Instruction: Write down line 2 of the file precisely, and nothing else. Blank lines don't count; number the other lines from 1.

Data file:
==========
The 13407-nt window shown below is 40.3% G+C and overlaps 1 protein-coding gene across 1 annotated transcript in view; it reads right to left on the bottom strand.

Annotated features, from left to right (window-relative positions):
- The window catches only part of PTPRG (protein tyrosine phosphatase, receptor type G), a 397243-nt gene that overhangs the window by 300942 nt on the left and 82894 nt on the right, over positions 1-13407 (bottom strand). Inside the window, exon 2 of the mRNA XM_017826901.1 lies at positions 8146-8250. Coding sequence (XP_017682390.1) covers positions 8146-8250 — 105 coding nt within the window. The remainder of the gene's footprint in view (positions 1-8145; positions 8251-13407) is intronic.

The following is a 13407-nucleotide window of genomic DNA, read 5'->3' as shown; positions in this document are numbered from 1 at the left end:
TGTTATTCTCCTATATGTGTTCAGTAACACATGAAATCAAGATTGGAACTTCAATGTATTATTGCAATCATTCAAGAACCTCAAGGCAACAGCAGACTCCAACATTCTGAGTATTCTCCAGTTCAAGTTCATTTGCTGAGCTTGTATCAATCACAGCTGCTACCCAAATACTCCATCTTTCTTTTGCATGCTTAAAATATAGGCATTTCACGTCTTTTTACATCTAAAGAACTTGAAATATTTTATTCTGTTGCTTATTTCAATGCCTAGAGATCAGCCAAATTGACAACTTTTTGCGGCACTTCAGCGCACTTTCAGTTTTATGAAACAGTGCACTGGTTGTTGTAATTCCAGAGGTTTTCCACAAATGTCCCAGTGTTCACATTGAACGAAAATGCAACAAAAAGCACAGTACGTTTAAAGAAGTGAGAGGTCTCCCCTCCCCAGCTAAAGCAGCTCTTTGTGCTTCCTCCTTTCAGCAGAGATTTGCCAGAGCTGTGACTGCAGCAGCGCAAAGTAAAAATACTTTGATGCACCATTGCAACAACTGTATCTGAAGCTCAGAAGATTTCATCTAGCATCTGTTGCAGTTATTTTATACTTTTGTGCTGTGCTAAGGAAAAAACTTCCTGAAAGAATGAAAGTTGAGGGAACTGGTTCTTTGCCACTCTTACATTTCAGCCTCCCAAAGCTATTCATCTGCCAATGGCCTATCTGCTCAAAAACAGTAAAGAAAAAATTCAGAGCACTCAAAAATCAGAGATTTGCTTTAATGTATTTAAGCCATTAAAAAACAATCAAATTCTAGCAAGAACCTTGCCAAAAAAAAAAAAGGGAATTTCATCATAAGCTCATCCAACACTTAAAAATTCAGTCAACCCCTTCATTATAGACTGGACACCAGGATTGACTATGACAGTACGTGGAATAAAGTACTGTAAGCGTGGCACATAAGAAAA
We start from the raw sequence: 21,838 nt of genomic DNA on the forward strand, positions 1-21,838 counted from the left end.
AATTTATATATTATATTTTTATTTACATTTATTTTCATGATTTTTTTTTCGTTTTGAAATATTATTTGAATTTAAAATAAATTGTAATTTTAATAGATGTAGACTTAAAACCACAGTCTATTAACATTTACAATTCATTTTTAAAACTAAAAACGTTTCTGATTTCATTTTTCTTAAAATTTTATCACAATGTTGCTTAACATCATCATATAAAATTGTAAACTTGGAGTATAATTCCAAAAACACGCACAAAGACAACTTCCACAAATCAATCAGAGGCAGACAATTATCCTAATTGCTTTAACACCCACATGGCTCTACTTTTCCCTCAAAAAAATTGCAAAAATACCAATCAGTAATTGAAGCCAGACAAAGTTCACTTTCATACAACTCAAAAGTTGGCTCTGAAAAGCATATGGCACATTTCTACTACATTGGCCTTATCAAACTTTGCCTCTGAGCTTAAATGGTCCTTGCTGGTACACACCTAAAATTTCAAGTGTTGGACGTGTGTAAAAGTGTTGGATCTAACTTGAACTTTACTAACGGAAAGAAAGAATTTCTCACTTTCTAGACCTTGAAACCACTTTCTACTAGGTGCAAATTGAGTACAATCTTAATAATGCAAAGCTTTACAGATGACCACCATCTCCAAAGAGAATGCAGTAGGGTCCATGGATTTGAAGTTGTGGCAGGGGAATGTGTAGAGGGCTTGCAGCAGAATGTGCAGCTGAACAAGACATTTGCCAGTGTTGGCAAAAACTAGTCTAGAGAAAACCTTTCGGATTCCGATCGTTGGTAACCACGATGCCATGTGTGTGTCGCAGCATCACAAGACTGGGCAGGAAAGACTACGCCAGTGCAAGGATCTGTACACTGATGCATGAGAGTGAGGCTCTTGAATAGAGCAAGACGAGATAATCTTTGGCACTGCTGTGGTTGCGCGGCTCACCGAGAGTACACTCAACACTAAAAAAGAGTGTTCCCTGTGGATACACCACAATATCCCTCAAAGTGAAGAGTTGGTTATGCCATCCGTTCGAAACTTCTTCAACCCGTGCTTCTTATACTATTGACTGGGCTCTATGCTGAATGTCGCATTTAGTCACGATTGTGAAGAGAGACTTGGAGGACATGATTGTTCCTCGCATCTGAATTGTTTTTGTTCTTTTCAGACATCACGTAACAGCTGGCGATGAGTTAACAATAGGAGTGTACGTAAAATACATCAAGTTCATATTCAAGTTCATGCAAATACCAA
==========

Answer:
Annotated features, from left to right (window-relative positions):